BRASILIA — Brazil’s central bank on Wednesday raised interest rates by 50 basis points, as widely expected, and left the door open for a smaller “residual” hike in September, pumping the brakes on an economic recovery as the October election approaches.
The bank’s rate-setting committee, known as Copom, raised its benchmark Selic interest rate to 13.75%, the highest since January 2017, as forecast by 23 of 29 economists in a Reuters poll.
The Brazilian central bank has hiked rates at 12 straight policy meetings from a record-low 2% in March 2021, battling inflationary pressures from global commodity prices and now an election-year spending spree by President Jair Bolsonaro.
“The Committee will evaluate the need for a residual adjustment, of lower magnitude, in its next meeting,” Copom wrote in its decision statement, citing “additional fiscal stimuli” as an upside risk in its inflation outlook.
By dropping the firmer guidance used in prior meetings, when further hikes were clearly penciled in, policymakers signaled that their aggressive tightening may have already come to a close, said economist Yihao Lin of Genial Investimentos.
“This is a clear sign that the central bank intends to interrupt the cycle, but due to the heightened uncertainty about the economic outlook, it left that door open,” he said, predicting Copom would keep rates unchanged until May 2023.
Bolsonaro, who trails in opinion polls, added to recent uncertainty by pushing a spending package through Congress last month that bypassed a constitutional budget cap to boost welfare payments until December.
Both right-wing Bolsonaro and his leftist rival, former President Luiz Inácio Lula da Silva, have vowed to continue with higher cash handouts next year, adding to challenges for the central bank as it tries to cool demand.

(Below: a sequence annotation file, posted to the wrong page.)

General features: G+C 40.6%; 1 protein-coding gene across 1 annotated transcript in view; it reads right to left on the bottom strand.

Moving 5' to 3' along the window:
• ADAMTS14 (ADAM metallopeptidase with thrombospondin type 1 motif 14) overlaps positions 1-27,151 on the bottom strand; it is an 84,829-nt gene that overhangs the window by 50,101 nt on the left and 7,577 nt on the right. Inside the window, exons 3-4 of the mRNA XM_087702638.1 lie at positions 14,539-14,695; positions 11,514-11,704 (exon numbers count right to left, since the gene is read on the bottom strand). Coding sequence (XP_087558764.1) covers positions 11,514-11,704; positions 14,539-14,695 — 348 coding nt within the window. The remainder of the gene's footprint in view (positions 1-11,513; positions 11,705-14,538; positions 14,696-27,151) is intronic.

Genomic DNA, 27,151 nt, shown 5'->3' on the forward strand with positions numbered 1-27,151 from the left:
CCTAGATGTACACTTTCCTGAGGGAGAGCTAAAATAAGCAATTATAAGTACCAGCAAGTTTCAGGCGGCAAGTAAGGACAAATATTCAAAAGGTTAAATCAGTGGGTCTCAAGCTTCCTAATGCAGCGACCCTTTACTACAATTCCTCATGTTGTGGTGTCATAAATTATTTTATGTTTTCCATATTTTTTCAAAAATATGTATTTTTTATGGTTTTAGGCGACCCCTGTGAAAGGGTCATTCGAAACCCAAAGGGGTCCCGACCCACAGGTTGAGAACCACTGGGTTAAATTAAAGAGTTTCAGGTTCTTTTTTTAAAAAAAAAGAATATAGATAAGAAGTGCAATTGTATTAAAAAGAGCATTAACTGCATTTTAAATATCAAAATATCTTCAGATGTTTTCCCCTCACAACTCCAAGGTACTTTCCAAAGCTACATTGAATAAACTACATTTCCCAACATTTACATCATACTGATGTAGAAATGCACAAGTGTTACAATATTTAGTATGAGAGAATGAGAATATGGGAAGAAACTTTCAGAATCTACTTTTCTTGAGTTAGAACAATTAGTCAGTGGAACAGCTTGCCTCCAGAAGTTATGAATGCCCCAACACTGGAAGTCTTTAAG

Brazil’s IPCA-15 consumer price index rose 11.4% in the 12 months to mid-July, but Copom forecast in its statement that inflation would end the year at 6.8%, down from an 8.8% forecast in June, but still far above its 3.5% official target.
Despite some relief from energy and fuel tax cuts, partially limited to this year, Copom stressed in its statement that the relevant horizon for monetary policy is focused on 2023 and now, to a lesser extent, 2024.
Policymakers’ expectations for inflation next year rose to 4.6% in their statement on Wednesday, up from 4% in June, drifting further from the 3.25% official target for 2023.
After saying tax measures “heavily” impacted inflation forecasts across calendar years, Copom made a novel emphasis in its policy statement, highlighting an inflation forecast for the 12 months through March 2024, which stands at 3.5%.
“That was really weird. It was forced. It seems when the (inflationary) impact is upwards, they try to change the rules of the game,” said Patricia Pereira, chief strategist at MAG Investimentos, who warned that markets could react negatively on Thursday. (Reporting by Marcela Ayres Editing by Brad Haynes and Leslie Adler)
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